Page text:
Myriad dividends—financial and otherwise—can be gleaned from remote perpetual monitoring. Let’s take bed bugs in hospitality as an example. Today’s bed bugs are 1,000 times more resistant to pesticides than bed bugs from just a few decades ago. The incidents of bed bugs in hotels has increased seven percent every year since 2005 and costs the United States about $1 billion annually in monitoring, treatment, and litigation. Bed bugs also exact an emotional toll on their human victims, causing mental and physical health problems.

Bed bugs have evolved to be more resistant to pesticide treatment, and are also extremely well-equipped for wreaking havoc on hotel guests. 

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They can endure months of starvation, survive extreme climates, feed on hosts while they are asleep and vulnerable, and can latch rapidly (i.e., hitchhike) onto passing feet, pant cuffs, and luggage, easily migrating from one space to another.

Current approaches to monitoring for bed bugs do not fully facilitate early detection because current systems do not provide remote notification; humans must be present to inspect the sites. And current traps do not have remotely tunable lures that can optimally attract bed bugs.

The Delta Five device is ideal for detecting, treating, preventing, and post-treatment monitoring of bed bugs in a hotel.

The small form factor—the size and shape of a deck of cards—allows for optimal placement in tight spaces, like between mattresses and headboards where 96% of bed bugs are found.

The onboard processor would monitor the camera sensors, process the images, and dispense lures. Trap chambers, which are each removable, appeal to bed bug’s preference for crevice-like spaces and tractable surfaces.

Once a bed bug enters the chamber, a camera snaps a picture of the bug. A text or email message containing the bug’s photo and trap location information is sent to anyone who needs to be alerted. Meanwhile, the “dashboard” collects data from all the sensors.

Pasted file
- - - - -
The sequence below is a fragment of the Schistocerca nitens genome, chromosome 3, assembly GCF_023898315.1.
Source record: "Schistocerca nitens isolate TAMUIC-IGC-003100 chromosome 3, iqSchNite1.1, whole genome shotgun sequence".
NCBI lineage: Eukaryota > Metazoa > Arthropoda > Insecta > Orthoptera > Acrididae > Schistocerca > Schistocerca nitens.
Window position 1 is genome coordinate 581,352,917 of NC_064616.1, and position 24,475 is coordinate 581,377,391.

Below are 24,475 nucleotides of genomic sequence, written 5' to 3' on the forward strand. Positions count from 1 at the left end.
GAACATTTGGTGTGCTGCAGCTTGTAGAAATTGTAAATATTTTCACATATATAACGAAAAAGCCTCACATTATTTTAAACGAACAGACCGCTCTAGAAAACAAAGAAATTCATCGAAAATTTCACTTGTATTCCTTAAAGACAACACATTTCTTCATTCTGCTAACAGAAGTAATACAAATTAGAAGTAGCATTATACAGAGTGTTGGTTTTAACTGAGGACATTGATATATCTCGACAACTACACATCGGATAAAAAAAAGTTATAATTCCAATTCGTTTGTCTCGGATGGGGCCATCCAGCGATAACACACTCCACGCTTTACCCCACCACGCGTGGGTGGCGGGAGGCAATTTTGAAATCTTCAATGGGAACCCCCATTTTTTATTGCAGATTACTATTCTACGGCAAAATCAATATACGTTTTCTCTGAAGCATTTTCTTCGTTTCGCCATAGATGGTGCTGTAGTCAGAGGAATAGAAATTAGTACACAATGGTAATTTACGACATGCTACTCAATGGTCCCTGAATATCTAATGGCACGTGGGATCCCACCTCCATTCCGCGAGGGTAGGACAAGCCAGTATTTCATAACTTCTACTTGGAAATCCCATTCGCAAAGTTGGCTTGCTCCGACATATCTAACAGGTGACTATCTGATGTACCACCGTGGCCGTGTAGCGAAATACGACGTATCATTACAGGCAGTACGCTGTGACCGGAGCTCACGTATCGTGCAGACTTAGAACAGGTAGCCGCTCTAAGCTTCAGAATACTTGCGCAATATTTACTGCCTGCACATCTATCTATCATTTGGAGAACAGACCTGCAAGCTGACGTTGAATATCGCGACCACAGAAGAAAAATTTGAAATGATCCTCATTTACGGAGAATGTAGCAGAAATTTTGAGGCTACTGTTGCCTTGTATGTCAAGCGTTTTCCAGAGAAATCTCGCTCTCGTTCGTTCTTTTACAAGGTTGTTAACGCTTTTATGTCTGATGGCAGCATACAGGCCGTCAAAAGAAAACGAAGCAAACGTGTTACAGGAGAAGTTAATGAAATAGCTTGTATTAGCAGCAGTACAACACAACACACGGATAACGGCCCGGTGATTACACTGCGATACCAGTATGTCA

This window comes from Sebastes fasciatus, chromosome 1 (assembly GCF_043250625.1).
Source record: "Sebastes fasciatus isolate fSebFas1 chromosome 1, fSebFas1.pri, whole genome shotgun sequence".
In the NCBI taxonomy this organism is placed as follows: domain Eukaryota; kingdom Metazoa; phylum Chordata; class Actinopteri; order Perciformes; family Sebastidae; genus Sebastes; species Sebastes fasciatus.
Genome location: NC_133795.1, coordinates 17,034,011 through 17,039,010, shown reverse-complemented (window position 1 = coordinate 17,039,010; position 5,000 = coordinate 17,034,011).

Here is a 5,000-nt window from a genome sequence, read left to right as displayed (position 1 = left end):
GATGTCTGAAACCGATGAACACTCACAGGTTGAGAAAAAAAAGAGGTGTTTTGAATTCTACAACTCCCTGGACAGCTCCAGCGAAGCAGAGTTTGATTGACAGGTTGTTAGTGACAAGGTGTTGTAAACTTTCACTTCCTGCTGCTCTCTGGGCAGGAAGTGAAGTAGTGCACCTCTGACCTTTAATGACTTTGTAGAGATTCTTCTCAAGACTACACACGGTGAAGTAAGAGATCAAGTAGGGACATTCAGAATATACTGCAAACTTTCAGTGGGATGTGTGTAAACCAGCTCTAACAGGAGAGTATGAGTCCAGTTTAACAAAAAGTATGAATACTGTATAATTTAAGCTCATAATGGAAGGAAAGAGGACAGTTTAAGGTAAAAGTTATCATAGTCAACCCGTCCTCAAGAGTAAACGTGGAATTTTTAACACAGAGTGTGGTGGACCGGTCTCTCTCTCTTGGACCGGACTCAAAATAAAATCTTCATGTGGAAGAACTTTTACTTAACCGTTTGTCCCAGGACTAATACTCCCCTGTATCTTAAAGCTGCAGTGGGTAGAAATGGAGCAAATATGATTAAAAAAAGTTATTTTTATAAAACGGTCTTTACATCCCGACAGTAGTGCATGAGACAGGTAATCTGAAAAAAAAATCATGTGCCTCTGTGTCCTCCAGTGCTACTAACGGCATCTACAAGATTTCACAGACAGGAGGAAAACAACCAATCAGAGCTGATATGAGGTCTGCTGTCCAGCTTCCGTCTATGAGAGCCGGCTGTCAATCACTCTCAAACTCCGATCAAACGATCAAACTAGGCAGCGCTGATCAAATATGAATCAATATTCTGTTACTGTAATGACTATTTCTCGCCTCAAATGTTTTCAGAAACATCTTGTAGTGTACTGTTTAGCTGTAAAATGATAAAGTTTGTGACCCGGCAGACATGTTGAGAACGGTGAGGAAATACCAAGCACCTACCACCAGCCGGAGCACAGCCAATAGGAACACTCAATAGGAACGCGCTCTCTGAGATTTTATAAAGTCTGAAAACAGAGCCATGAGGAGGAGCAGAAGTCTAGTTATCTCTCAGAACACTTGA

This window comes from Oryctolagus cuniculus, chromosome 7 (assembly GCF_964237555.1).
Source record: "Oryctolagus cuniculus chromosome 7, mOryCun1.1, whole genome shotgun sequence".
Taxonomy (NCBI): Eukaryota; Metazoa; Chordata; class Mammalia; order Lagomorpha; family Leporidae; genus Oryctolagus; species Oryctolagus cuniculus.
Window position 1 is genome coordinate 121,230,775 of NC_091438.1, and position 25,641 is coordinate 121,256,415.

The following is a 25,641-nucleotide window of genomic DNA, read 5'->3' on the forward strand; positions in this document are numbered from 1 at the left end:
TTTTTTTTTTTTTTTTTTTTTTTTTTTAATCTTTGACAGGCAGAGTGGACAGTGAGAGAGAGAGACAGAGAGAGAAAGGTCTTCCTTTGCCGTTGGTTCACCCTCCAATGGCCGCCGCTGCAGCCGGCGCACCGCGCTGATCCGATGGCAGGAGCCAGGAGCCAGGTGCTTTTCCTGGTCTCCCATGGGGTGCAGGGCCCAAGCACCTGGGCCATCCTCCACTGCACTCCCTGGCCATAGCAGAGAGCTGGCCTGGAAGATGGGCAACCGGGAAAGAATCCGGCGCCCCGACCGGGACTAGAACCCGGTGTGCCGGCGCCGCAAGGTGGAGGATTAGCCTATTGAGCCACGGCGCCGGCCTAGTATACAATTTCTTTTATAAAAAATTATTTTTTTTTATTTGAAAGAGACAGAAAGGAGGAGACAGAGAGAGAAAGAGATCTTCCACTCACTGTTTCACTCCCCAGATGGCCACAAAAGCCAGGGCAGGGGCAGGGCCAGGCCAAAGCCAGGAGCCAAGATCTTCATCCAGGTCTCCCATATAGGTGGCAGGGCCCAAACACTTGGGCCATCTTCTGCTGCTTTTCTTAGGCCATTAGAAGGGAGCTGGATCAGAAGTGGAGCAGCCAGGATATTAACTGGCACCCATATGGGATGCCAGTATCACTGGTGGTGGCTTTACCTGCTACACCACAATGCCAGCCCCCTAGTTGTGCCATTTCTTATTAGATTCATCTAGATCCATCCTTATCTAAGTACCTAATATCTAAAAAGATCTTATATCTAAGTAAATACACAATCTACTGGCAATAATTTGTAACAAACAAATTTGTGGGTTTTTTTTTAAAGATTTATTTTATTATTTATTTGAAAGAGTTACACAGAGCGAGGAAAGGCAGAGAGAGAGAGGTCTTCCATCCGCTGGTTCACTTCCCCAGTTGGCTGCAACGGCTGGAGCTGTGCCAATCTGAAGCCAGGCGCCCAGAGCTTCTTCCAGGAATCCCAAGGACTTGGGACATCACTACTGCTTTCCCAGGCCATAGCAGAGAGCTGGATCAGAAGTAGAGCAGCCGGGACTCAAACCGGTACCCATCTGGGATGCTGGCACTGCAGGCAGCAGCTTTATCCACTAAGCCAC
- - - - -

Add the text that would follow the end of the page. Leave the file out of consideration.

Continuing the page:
Case 2: Rodents, Vermin and Reptiles

Rodent and vermin pest control requires significant labor and resources for transit to and from every fielded trap set, and most states require daily trap monitoring. It also can be labor intensive for PCOs, requiring them to climb ladders or navigate tight crawlspaces.

While some systems measure ambient heat at the bait station, and records a captured mammal by detecting its contrasting heat, heat can’t be used to detect non-mammal pests like snakes, lizards or insects.

The Delta Five device can be configured for rodent, vermin and reptile detection. Capture includes imaging for pest identification, and the images are time- and geo-stamped. Data shows that the field device help saves rodent/vermin/reptile PCO’s and average of $50,000/yr.


Case 3: Stored Product & Orchard Insects

Weevils, beetles, and moths contaminate significantly more food than they consume, rendering it unfit. All stored and orchard products are susceptible, and infestations occur anywhere between fields, processing, stores, and homes. Most monitoring approaches do not fully facilitate early detection because they don’t provide remote notification; humans must be present to inspect. In contrast, Delta Five provides remote monitoring and, thus, early detection.

The Delta Five device is lure-, placement- and pest-agnostic, and can be placed in myriad locations (e.g., near pallets, on shelves). Both can host various lures. Both are also configured to capture pests. Similar to the rodent/vermin/reptile case, by eliminating the daily in-person inspections, data shows that the field device help saves PCO’s and average of $50,000/yr.

The Value of the Delta Five Device Remote Pest Monitoring

The innovative Delta Five device has a lot to offer the pest control industry and their clients. The device gives PCOs persistent monitoring capabilities that facilitate the remote detection of invertebrates, rodents, and vermin. Our device can even help PCOs remotely identify and detect a pest’s species, age, gender, and condition/health. Additionally, the device enables PCOs to remotely tune settings, such as lure dispensation and entrapment procedures.

In return, a PCO’s client base realizes significant savings and feels better informed and in control of their environment. This translates into happier customers, elevated profits, competitive advantages, and an added layer of tradecraft polish for PCOs. And all parties involved have the ability to track macro-level trends, such as infestations rates and vectors.